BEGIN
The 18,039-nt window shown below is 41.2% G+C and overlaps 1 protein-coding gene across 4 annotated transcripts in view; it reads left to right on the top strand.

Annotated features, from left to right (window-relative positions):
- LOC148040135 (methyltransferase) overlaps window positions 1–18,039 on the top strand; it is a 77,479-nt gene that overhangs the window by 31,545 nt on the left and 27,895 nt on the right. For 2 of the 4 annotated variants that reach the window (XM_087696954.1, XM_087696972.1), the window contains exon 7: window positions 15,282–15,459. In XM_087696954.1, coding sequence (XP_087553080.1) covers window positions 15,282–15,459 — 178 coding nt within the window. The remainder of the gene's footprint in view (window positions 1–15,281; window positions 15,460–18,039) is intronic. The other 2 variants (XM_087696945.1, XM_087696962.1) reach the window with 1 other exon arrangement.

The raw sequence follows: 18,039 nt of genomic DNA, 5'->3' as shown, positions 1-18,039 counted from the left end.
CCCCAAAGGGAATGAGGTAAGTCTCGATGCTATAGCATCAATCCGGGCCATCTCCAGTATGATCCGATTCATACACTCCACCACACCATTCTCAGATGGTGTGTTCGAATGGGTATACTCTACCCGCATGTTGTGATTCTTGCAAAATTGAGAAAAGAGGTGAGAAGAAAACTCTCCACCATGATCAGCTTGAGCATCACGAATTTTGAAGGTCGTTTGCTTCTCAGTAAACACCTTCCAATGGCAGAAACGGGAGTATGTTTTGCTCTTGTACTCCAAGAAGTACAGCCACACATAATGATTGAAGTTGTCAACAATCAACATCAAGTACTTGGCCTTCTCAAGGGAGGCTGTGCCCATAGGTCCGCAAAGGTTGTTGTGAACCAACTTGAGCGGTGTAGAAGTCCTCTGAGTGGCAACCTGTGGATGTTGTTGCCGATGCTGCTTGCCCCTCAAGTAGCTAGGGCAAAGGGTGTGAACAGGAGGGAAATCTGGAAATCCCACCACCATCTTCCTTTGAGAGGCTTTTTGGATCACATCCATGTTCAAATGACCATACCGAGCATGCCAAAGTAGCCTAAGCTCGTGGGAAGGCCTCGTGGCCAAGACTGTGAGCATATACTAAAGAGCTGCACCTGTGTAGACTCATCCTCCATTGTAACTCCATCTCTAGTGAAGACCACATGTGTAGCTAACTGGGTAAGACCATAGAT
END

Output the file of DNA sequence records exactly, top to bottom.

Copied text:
The 18,039-nt window shown below is 41.2% G+C and overlaps 1 protein-coding gene across 4 annotated transcripts in view; it reads left to right on the top strand.

Annotated features, from left to right (window-relative positions):
- LOC148040135 (methyltransferase) overlaps window positions 1–18,039 on the top strand; it is a 77,479-nt gene that overhangs the window by 31,545 nt on the left and 27,895 nt on the right. For 2 of the 4 annotated variants that reach the window (XM_087696954.1, XM_087696972.1), the window contains exon 7: window positions 15,282–15,459. In XM_087696954.1, coding sequence (XP_087553080.1) covers window positions 15,282–15,459 — 178 coding nt within the window. The remainder of the gene's footprint in view (window positions 1–15,281; window positions 15,460–18,039) is intronic. The other 2 variants (XM_087696945.1, XM_087696962.1) reach the window with 1 other exon arrangement.

The raw sequence follows: 18,039 nt of genomic DNA, 5'->3' as shown, positions 1-18,039 counted from the left end.
CCCCAAAGGGAATGAGGTAAGTCTCGATGCTATAGCATCAATCCGGGCCATCTCCAGTATGATCCGATTCATACACTCCACCACACCATTCTCAGATGGTGTGTTCGAATGGGTATACTCTACCCGCATGTTGTGATTCTTGCAAAATTGAGAAAAGAGGTGAGAAGAAAACTCTCCACCATGATCAGCTTGAGCATCACGAATTTTGAAGGTCGTTTGCTTCTCAGTAAACACCTTCCAATGGCAGAAACGGGAGTATGTTTTGCTCTTGTACTCCAAGAAGTACAGCCACACATAATGATTGAAGTTGTCAACAATCAACATCAAGTACTTGGCCTTCTCAAGGGAGGCTGTGCCCATAGGTCCGCAAAGGTTGTTGTGAACCAACTTGAGCGGTGTAGAAGTCCTCTGAGTGGCAACCTGTGGATGTTGTTGCCGATGCTGCTTGCCCCTCAAGTAGCTAGGGCAAAGGGTGTGAACAGGAGGGAAATCTGGAAATCCCACCACCATCTTCCTTTGAGAGGCTTTTTGGATCACATCCATGTTCAAATGACCATACCGAGCATGCCAAAGTAGCCTAAGCTCGTGGGAAGGCCTCGTGGCCAAGACTGTGAGCATATACTAAAGAGCTGCACCTGTGTAGACTCATCCTCCATTGTAACTCCATCTCTAGTGAAGACCACATGTGTAGCTAACTGGGTAAGACCATAGAT